Written by
The Drink Chef

Tennessee vs. Kentucky Whiskey

Published on
October 25, 2022

The girl wearing a cowboy hat approaches the bar and I offer her a shot of bourbon. She wants to know what I’m pouring. She says, “I’m from Kentucky and I admit I’m a brown liquor snob.”

A lot of people will say that Kentucky has better whiskey than Tennessee, but others will say that Tennessee has better whiskey than Kentucky, so which is it?

The debate between Tennessee Whiskey vs Kentucky Whiskey has been going on for generations and there’s likely no final answer, but... it’s good to know what sets these whiskeys apart from one another?

But first... Let’s talk about where they came from...

Much of the following has been taken from an article posted on 'Bar & Restaurant.com' by David Klempt, on July 29th, 2019.

I chose this article because it frames the age old debate, Tennessee Whiskey vs Kentucky Whiskey quite well. Thank you both 'Bar and Restaurant' and David Klempt.

In this article, David Klempt quotes a knowledgeable and respected historian and whiskey researcher, Fawn Weaver, CEO pf ‘Uncle Nearest Whiskey, in Shelbyville, Tennessee.

Weaver gave her answer to the Kentucky whiskey versus Tennessee whiskey question in New Orleans recently.

An Incredible Legacy

First, I want to introduce you to Uncle Nearest Whiskey named for Nathan “Nearest” Green, an American slave whose contributions to distillation and whiskey would likely have gone widely unknown and unacknowledged without the devotion and tenacity of Weaver.

Slaves were property without birth certificates and no knowledge of the calendar, so we don't know when Mr. Green perfected his whiskey, Weaver believes that year to be on or near 1856.

Mr. Green is now known as a master distiller, in fact, the first-known African-American to be recognized as a master distiller in the USA. Weaver says, and the facts show, that Green is the first and only African-American master distiller. Using 1856 as the year Mr. Green earned his master distiller status, no African-American has been bestowed that honor in more than 160 years.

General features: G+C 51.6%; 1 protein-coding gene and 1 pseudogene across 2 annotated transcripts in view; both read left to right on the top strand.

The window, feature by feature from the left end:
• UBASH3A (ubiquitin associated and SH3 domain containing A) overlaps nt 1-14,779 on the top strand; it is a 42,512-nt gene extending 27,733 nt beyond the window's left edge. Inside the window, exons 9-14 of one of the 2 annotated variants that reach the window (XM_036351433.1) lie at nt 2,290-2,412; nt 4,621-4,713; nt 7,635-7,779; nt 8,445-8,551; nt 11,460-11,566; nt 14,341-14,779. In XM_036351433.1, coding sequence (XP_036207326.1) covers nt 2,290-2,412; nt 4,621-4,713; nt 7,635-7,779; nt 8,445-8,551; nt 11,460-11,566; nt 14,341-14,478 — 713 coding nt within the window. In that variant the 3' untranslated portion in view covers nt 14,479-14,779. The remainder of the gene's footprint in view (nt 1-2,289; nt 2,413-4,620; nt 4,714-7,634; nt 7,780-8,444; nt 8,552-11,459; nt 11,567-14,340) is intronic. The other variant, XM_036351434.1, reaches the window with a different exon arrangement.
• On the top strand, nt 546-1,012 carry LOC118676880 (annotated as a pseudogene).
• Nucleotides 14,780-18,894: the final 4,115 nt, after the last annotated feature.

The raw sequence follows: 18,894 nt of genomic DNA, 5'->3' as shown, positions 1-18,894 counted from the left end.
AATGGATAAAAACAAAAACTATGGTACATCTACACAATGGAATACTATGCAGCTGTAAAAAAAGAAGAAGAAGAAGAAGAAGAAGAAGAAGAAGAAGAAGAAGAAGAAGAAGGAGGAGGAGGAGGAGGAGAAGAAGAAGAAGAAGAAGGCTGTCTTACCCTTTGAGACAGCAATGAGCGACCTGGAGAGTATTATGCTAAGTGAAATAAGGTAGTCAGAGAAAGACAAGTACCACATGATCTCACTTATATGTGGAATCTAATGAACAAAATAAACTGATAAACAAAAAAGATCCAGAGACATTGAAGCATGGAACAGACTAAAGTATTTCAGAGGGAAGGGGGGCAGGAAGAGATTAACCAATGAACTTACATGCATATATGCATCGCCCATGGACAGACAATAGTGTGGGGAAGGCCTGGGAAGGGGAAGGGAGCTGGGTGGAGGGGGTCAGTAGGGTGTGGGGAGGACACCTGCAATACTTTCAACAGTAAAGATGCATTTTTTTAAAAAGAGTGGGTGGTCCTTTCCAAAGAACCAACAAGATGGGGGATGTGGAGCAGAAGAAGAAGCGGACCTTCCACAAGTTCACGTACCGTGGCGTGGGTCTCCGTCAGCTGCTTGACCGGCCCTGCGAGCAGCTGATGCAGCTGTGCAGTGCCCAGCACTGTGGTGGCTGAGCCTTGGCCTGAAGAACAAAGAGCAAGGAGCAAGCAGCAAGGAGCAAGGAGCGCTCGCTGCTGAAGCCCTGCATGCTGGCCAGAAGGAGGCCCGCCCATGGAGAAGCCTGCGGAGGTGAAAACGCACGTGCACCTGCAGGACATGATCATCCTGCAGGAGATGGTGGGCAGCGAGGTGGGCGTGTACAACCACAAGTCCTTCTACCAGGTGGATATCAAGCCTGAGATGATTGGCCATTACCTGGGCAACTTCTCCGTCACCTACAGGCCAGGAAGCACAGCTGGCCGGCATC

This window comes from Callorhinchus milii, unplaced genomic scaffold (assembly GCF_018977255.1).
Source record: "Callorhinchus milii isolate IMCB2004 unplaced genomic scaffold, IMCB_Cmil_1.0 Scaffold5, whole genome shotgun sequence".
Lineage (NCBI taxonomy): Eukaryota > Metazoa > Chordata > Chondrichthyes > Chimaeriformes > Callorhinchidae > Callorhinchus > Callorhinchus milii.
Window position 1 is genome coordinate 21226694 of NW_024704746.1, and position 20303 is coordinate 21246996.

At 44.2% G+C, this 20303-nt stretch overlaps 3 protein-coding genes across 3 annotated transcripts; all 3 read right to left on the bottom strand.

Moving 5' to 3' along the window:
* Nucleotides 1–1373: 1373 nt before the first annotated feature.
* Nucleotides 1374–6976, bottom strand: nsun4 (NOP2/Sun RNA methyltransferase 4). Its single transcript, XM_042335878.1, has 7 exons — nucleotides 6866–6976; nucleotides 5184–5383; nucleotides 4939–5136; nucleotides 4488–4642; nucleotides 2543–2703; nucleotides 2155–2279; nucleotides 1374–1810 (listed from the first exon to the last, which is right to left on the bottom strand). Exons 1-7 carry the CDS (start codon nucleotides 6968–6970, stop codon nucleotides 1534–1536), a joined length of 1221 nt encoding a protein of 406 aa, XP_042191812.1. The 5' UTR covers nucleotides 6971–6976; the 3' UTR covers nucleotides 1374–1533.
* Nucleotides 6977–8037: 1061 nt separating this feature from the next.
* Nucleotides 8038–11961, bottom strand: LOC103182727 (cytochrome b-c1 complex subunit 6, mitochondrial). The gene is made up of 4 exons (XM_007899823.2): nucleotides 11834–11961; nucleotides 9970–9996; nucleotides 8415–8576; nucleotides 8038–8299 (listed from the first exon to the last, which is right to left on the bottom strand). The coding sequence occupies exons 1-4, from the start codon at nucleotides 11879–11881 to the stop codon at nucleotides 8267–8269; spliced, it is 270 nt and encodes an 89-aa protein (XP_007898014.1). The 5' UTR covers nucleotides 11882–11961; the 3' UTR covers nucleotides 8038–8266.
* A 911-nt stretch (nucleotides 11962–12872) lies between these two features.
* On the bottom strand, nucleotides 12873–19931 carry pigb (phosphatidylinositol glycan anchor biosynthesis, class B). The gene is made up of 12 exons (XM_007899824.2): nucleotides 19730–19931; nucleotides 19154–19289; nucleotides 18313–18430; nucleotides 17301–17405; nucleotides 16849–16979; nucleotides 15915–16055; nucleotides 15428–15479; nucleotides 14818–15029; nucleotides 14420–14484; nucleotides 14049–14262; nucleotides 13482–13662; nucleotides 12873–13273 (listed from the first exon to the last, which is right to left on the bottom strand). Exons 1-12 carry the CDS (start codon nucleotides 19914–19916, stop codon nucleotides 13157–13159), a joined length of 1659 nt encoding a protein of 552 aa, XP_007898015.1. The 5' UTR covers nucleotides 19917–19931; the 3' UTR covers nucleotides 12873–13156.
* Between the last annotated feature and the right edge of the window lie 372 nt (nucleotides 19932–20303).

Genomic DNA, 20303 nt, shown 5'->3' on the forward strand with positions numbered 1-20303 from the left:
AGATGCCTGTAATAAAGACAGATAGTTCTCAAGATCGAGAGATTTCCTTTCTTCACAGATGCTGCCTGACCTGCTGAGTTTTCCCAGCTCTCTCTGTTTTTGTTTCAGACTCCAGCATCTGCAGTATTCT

We may not know exactly when Green perfected his process of whiskey makin’, but we do know one important detail of his life and legacy. Nathan Green had an apprentice... an orphan named Jasper Daniel.

According to documentation, Mr. Green was a slave owned by the firm Landis & Green. That firm rented Mr. Green out to a preacher, grocer and distiller who owned a farm in Lynchburg, Tennessee. On this farm, The master distiller, Mr. Green taught his apprentice, Jasper, how to make whiskey. Jasper had a nickname... They called him... Jack, Jack Daniel.

Tennessee Whiskey vs Kentucky Whiskey in numbers

Well, if you are having a glass of Bourbon Whiskey, chances are it is from Kentucky.

Tennessee whiskey is a straight whiskey which technically is defined as bourbon whiskey, but that Kentucky whiskey undergos an addition step of charcoal filtration, which none of the bourbon producers subject their whiskey to. Both have identical requirements as most Tennessee whiskeys almost meet up to the criteria for bourbon.